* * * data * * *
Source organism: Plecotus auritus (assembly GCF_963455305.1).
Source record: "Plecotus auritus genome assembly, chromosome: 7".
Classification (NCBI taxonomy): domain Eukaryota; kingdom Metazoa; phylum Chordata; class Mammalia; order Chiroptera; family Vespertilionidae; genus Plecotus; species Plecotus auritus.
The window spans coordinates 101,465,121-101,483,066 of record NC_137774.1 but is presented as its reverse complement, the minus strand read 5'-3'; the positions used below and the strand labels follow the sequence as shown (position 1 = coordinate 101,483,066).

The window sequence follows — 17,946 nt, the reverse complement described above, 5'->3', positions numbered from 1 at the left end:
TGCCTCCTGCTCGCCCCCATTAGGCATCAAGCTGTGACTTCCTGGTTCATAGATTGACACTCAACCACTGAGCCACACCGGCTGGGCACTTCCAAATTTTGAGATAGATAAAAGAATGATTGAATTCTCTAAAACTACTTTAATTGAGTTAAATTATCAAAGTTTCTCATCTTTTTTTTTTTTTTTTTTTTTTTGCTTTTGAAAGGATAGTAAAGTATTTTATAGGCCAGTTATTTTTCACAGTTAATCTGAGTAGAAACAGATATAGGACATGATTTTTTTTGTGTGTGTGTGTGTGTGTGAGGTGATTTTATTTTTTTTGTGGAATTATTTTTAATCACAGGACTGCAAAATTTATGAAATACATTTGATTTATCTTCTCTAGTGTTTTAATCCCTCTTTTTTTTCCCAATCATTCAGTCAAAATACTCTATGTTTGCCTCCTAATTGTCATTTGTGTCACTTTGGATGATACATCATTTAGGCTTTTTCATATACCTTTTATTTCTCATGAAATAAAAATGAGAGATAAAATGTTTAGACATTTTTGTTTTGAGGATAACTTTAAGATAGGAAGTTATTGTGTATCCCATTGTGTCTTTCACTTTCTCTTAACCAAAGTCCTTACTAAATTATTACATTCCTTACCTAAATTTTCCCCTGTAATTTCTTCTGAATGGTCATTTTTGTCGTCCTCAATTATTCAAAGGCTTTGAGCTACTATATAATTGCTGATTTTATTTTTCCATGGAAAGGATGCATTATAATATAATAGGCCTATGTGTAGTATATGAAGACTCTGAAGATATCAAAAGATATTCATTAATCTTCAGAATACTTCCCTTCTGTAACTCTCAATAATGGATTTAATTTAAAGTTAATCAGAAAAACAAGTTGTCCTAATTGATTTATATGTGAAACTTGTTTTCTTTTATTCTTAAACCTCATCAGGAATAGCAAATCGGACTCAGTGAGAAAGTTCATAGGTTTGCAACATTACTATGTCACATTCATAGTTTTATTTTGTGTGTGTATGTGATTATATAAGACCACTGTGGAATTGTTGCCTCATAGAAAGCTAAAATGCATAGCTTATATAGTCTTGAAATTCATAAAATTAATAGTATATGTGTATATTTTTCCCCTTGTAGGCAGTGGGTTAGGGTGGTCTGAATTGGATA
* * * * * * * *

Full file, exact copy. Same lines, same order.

Source organism: Plecotus auritus (assembly GCF_963455305.1).
Source record: "Plecotus auritus genome assembly, chromosome: 7".
Classification (NCBI taxonomy): domain Eukaryota; kingdom Metazoa; phylum Chordata; class Mammalia; order Chiroptera; family Vespertilionidae; genus Plecotus; species Plecotus auritus.
The window spans coordinates 101,465,121-101,483,066 of record NC_137774.1 but is presented as its reverse complement, the minus strand read 5'-3'; the positions used below and the strand labels follow the sequence as shown (position 1 = coordinate 101,483,066).

The window sequence follows — 17,946 nt, the reverse complement described above, 5'->3', positions numbered from 1 at the left end:
TGCCTCCTGCTCGCCCCCATTAGGCATCAAGCTGTGACTTCCTGGTTCATAGATTGACACTCAACCACTGAGCCACACCGGCTGGGCACTTCCAAATTTTGAGATAGATAAAAGAATGATTGAATTCTCTAAAACTACTTTAATTGAGTTAAATTATCAAAGTTTCTCATCTTTTTTTTTTTTTTTTTTTTTTTGCTTTTGAAAGGATAGTAAAGTATTTTATAGGCCAGTTATTTTTCACAGTTAATCTGAGTAGAAACAGATATAGGACATGATTTTTTTTGTGTGTGTGTGTGTGTGTGAGGTGATTTTATTTTTTTTGTGGAATTATTTTTAATCACAGGACTGCAAAATTTATGAAATACATTTGATTTATCTTCTCTAGTGTTTTAATCCCTCTTTTTTTTCCCAATCATTCAGTCAAAATACTCTATGTTTGCCTCCTAATTGTCATTTGTGTCACTTTGGATGATACATCATTTAGGCTTTTTCATATACCTTTTATTTCTCATGAAATAAAAATGAGAGATAAAATGTTTAGACATTTTTGTTTTGAGGATAACTTTAAGATAGGAAGTTATTGTGTATCCCATTGTGTCTTTCACTTTCTCTTAACCAAAGTCCTTACTAAATTATTACATTCCTTACCTAAATTTTCCCCTGTAATTTCTTCTGAATGGTCATTTTTGTCGTCCTCAATTATTCAAAGGCTTTGAGCTACTATATAATTGCTGATTTTATTTTTCCATGGAAAGGATGCATTATAATATAATAGGCCTATGTGTAGTATATGAAGACTCTGAAGATATCAAAAGATATTCATTAATCTTCAGAATACTTCCCTTCTGTAACTCTCAATAATGGATTTAATTTAAAGTTAATCAGAAAAACAAGTTGTCCTAATTGATTTATATGTGAAACTTGTTTTCTTTTATTCTTAAACCTCATCAGGAATAGCAAATCGGACTCAGTGAGAAAGTTCATAGGTTTGCAACATTACTATGTCACATTCATAGTTTTATTTTGTGTGTGTATGTGATTATATAAGACCACTGTGGAATTGTTGCCTCATAGAAAGCTAAAATGCATAGCTTATATAGTCTTGAAATTCATAAAATTAATAGTATATGTGTATATTTTTCCCCTTGTAGGCAGTGGGTTAGGGTGGTCTGAATTGGATA